Will Congress Get Around to Scrapping Duplicative Programs?

WASHINGTON – The General Accounting Office offered a gift to the Senate Homeland Security & Government Affairs Committee on Wednesday -- a laundry list of duplicative and overlapping programs within the federal government that can be eliminated to save taxpayers billions of dollars.

But it’s still not clear if Congress is in an accepting mood.

Comptroller General Gene L. Dodaro reminded committee members that the GAO has provided guidance regarding unnecessary programs since 2011 and, while some positive steps have been taken, more needs to be done.

The GAO in the recent past has identified about 300 actions within 131 federal government programs that the White House and Congress could take to reduce or eliminate fragmentation, overlap, or duplication or achieve other potential financial benefits. As of March 6, according to the GAO, only about 12 percent of those areas were addressed, 66 percent were partially addressed, and 21 percent were not addressed at all.

Since March 6, the administration and Congress have taken additional steps -- President Obama proposed 215 cuts and consolidations in his 2014 budget package with an estimated savings of $25 billion. But Dodaro noted “as the fiscal pressures facing the nation continue, so too does the need for executive branch agencies and Congress to improve the efficiency and effectiveness of government programs and activities.”

“While the executive branch and Congress have made some progress in addressing the issues that we have previously identified, additional steps are needed to address the remaining areas to achieve associated benefits,” Dodaro said. “A number of the issues are difficult to address and implementing many of the actions identified will take time and sustained leadership.”

Sen. Tom Coburn (R-Okla.), the committee’s ranking member, credited the GAO for citing $250 billion worth of duplications but expressed disappointment that “Congress has truly not acted.”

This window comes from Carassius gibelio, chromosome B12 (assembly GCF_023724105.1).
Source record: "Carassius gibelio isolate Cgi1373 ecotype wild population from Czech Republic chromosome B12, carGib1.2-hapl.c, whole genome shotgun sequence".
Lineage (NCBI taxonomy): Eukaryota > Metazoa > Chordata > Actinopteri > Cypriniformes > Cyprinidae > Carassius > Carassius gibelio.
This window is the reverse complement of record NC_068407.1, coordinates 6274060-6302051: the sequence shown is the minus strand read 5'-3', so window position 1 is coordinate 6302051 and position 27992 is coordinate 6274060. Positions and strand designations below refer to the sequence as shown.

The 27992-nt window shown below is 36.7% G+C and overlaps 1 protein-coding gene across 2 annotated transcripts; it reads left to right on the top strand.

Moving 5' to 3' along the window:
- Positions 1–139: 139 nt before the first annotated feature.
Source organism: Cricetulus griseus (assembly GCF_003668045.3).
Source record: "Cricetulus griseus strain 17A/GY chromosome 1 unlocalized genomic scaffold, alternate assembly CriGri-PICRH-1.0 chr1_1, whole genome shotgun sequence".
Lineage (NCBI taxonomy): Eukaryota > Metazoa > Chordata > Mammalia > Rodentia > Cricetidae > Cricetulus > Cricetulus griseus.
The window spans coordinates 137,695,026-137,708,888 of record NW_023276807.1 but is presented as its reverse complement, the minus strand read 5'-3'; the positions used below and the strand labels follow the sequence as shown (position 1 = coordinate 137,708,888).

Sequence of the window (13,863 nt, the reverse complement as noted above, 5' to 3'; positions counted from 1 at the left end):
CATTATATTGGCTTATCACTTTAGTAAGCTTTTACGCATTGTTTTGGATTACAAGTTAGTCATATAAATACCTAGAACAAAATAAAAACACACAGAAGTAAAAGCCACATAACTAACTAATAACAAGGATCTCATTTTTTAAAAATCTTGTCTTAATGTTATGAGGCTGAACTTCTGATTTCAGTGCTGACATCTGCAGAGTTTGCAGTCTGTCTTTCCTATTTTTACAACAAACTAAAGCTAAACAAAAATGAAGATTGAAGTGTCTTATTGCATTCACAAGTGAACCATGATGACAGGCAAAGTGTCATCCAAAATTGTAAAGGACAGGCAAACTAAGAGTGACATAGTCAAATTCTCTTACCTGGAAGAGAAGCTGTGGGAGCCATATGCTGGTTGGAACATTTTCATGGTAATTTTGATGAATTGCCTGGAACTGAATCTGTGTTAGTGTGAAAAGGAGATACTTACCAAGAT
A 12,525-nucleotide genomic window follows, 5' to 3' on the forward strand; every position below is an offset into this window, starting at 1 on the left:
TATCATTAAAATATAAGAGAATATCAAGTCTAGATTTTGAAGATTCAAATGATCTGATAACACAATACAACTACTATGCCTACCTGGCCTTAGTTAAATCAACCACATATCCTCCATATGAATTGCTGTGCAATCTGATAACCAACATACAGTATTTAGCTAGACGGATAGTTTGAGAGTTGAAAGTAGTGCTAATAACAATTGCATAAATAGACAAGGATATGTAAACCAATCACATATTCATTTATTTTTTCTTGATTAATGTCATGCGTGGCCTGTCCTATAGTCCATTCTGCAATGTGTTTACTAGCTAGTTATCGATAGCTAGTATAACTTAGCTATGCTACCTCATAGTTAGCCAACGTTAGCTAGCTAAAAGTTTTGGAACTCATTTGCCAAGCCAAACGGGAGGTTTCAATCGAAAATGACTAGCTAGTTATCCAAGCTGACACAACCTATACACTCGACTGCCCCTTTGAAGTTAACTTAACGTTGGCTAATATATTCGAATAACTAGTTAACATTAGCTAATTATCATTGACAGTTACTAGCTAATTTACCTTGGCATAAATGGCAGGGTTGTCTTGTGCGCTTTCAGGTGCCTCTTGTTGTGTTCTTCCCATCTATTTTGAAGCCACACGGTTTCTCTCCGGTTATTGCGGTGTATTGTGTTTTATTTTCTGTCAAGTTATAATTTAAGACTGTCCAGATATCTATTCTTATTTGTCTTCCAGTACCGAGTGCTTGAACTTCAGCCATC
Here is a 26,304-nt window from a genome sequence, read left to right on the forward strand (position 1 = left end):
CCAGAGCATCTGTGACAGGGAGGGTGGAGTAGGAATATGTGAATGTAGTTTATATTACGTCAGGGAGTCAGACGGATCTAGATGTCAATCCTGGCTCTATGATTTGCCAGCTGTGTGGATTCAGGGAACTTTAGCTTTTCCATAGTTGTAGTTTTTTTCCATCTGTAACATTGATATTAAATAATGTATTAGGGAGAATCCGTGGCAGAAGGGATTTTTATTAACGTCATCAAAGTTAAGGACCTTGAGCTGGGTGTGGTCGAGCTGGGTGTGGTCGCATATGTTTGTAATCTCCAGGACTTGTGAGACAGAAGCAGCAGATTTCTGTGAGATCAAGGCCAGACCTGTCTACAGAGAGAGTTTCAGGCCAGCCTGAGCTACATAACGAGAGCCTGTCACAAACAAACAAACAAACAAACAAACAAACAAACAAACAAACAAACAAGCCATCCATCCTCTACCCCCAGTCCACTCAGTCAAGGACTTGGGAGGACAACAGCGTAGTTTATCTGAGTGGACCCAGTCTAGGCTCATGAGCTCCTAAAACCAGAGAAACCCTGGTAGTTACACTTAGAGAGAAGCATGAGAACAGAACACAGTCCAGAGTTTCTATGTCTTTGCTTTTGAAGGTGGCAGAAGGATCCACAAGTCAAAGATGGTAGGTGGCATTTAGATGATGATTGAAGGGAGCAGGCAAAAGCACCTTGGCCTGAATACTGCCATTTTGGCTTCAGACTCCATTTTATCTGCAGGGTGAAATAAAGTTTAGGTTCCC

“As far as eliminating duplications, consolidating programs and actually making a difference for the American people, Congress is reticent to approach those things,” Coburn said.

Coburn urged the agency to make direct recommendations on programs that should be cut or shut down, asserting such a move would be a “powerful tool.”

This year’s GAO report identified 31 new areas where federal agencies could achieve greater efficiency or effectiveness, according to Dodaro. The Department of Defense could save as much as $82 million without adversely affecting the military’s level of performance by addressing the fragmented approach it takes in acquiring combat uniforms. In fact, the Pentagon doesn’t ensure equivalent levels of uniform performance and protection for service members conducting joint military operations in different uniforms, potentially exposing some to increased risk on the battlefield.

Since 2002, the military services have shifted from using two camouflage patterns to seven service-specific camouflage uniforms with varying patterns and colors. Although DOD established a board to help ensure collaboration and DOD-wide integration of clothing and textiles, Dodaro said the GAO found that none of the services has taken advantage of opportunities to reduce costs through partnering on inventory management or by collaborating on greater standardization.